Clinical Diagnosis

Hypokalemic periodic paralysis (HOKPP) can be a primary condition or a symptom of an overarching syndrome or disease (see Differential Diagnosis). This GeneReview focuses on primary HOKPP resulting from a genetic ion channel abnormality.

Consensus diagnostic criteria for primary hypokalemic periodic paralysis have been published in a Cochrane review [Sansone et al 2008]. The criteria:

  • Two or more attacks of muscle weakness with documented serum K <3.5 mEq/L
  • One attack of muscle weakness in the proband and one attack of weakness in one relative with documented serum K <3.5 mEq/L
  • Three of the following six clinical/laboratory features:
    • Onset in the first or second decade
    • Duration of attack (muscle weakness involving one or more limbs) longer than two hours
    • The presence of triggers (previous carbohydrate rich meal, symptom onset during rest after exercise, stress)
    • Improvement in symptoms with potassium intake
    • A family history of the condition or genetically confirmed skeletal calcium or sodium channel mutation
    • Positive long exercise test (see Testing) [McManis et al 1986]
  • Exclusion of other causes of hypokalemia (renal, adrenal, thyroid dysfunction; renal tubular acidosis; diuretic and laxative abuse)

For individuals who do not meet the diagnostic criteria above, a diagnosis of primary HOKPP may be suspected if an individual has the following symptoms and signs:

  • Decreased muscle tone (flaccidity)
  • Bilateral, symmetric, ascending (lower limbs affected before upper limbs) paralysis that is more marked in proximal than in distal muscles with sparing of the cranial muscles
  • Deep tendon reflexes that are normal or decreased and plantar reflexes that are normal (downward movement of toes)
  • Concomitant hypokalemia that is usually pronounced (0.9-3.0 mmol/L)

The typical evolution of symptoms is as follows:

  • Rapid installation (over minutes or over hours)
  • Duration of several minutes to several days
  • Spontaneous recovery

Symptoms tend to occur under the following circumstances:

  • At rest after strong physical exertion
  • On awakening after a carbohydrate-rich meal the previous evening
  • After prolonged immobility (e.g., with long-distance travel)

Primary HOKPP may also be considered in individuals who have

  • A familial history of paralytic attack in earlier generations (father or mother, grandfather or grandmother) and in sibs
  • A personal history of previous spontaneously regressive episodes of paralysis or acute muscle weakness with the above-mentioned characteristics.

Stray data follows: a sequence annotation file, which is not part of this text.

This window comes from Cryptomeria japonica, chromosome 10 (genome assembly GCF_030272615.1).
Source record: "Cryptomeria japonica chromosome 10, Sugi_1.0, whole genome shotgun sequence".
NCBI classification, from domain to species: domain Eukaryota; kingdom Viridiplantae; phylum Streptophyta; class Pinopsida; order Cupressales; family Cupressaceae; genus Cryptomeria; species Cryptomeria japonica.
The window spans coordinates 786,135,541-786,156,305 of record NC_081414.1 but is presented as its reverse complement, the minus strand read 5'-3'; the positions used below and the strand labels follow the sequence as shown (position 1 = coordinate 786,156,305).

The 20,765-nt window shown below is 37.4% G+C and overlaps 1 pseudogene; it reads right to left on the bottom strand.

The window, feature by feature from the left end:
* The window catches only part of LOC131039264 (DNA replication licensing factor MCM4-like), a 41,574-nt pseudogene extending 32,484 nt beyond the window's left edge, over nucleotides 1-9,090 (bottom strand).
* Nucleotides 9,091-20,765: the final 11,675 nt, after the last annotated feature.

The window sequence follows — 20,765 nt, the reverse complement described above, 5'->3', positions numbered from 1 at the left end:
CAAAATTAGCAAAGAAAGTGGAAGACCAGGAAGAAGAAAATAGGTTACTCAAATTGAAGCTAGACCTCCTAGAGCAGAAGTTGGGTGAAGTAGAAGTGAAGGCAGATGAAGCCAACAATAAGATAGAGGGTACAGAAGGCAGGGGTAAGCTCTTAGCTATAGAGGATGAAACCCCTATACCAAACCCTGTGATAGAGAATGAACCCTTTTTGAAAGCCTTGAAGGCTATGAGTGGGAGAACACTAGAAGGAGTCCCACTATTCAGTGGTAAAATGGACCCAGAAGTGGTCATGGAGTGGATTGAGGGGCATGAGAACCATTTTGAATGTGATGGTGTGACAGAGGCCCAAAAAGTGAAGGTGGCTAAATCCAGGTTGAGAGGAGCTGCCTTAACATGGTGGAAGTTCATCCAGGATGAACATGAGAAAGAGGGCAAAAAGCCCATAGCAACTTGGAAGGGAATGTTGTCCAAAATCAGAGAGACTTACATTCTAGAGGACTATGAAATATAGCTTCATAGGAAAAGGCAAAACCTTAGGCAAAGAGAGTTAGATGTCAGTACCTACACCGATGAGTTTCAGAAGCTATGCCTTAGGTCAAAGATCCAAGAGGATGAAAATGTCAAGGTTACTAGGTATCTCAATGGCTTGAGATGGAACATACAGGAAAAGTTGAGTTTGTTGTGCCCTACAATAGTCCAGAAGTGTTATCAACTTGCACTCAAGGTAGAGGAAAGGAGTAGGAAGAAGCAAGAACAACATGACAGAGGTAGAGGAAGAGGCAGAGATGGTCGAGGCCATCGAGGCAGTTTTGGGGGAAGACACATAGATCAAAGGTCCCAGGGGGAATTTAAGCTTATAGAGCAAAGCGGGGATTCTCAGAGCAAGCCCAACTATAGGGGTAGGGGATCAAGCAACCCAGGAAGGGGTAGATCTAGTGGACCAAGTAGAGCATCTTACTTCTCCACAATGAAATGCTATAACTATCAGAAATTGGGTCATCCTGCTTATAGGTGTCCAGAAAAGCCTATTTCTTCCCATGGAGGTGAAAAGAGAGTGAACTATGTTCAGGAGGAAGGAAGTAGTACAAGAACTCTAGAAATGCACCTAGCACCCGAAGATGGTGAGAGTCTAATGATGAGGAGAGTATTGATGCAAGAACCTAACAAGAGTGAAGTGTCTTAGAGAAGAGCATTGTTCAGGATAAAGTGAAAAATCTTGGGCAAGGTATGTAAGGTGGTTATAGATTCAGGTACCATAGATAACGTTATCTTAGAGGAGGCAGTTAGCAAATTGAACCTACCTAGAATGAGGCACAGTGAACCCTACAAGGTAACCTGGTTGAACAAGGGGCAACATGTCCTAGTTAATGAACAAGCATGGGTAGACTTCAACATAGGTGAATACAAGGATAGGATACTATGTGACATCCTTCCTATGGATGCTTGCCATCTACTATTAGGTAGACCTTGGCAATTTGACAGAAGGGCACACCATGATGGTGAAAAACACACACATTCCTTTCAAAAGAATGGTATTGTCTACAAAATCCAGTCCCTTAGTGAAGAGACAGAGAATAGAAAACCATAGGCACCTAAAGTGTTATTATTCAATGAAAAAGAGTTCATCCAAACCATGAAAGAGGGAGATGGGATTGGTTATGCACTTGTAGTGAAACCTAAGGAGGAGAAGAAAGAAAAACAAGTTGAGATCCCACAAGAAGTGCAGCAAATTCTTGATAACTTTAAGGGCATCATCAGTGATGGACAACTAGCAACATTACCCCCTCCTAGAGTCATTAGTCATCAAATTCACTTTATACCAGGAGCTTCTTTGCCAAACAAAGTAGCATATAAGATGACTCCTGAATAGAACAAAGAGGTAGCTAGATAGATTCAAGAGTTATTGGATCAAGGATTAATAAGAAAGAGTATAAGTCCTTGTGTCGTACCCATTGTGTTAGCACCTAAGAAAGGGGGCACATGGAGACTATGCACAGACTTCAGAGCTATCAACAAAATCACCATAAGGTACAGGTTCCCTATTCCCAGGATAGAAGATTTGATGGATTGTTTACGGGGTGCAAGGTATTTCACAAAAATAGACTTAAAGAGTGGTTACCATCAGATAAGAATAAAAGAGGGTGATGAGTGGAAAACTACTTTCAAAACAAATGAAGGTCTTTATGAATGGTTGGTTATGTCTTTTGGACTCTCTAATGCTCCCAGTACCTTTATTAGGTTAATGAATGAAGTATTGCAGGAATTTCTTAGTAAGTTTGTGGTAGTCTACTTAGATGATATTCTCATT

Clinical testing is often useful in making the diagnosis of primary hypokalemic periodic paralysis. However, the diagnosis cannot be established by clinical findings alone in the absence of a known family history of the condition.

In individuals who have had one or more paralytic episodes, several tests can be used to differentiate between primary HOKPP and the other possible causes.

Serum concentration of potassium during paralytic attack. During an attack, the serum concentration of potassium ranges from 0.9 to 3.0 mmol/L (normal range: 3.5-5.0 mmol/L).

Note: Measurement of the serum concentration of potassium during an attack is needed to classify a paralytic episode as hypokalemic.

Transtubular potassium concentration gradient and potassium-creatinine ratio during paralytic attack. The following can be used to distinguish between hypokalemia caused by renal (urinary) losses and hypokalemia caused by intracellular muscular shift of potassium (as occurs in primary HOKPP caused by a genetic ion channel defect) [Lin et al 2004]:

  • Urinary potassium concentration >20 mmol/L indicates urinary loss of potassium.
    Note: The threshold value of 20 mmol/L is not sufficient to distinguish between renal and non-renal hypokalemia.
  • Urinary potassium/creatinine ratio of >2.5 indicates urinary loss of potassium.
  • A transtubular potassium concentration gradient (TTKG) >3.0 suggests hypokalemia of renal origin.
    Note: The ratio: [urine potassium/plasma potassium]/[urine osmolality/blood osmolality]

Note: If a patient is already taking supplemental potassium, the urinary excretion of potassium is difficult to interpret, as high levels could be attributable to the supplementation.

Serum concentration of thyroid-stimulating hormone and free thyroxine and triiodothyronine may distinguish between primary HOKPP and thyrotoxic periodic paralysis (TPP) (see Differential Diagnosis).

Electromyogram (EMG). Muscle electrophysiologic testing must be performed during an interictal period. Protocols for implementation [Fournier et al 2004] and interpretation [Tan et al 2011] have been published. EMG testing includes:

  • Assessment for myotonic discharges
  • Repeated short exercise tests
  • A long exercise test (the principal discriminating test for primary periodic paralysis)

The diagnosis of primary hypokalemic periodic paralysis relies on:

  • The absence of myotonic discharges
    Note: One family with combined heat-induced myotonia and cold-induced hypokalemic periodic paralysis has been described [Sugiura et al 2000].
  • The presence of a progressive and marked decrease in the amplitude of compound motor action potentials (CMAP) during a long exercise test [McManis et al 1986].

During an attack, EMG findings are not specific; EMG demonstrates a reduced number of motor units and possibly myopathic abnormalities.

Between attacks, EMG may exhibit myopathic abnormalities in individuals with fixed myopathy.

Specific exercise tests can assist with the diagnosis of periodic paralyses and nondystrophic myotonias [Fournier et al 2004]:

  • Short exercise test (SET). SET consists of recording evoked compound muscle action potential (CMAP) every ten seconds over one minute after a short effort (5-12 seconds) [Streib 1987].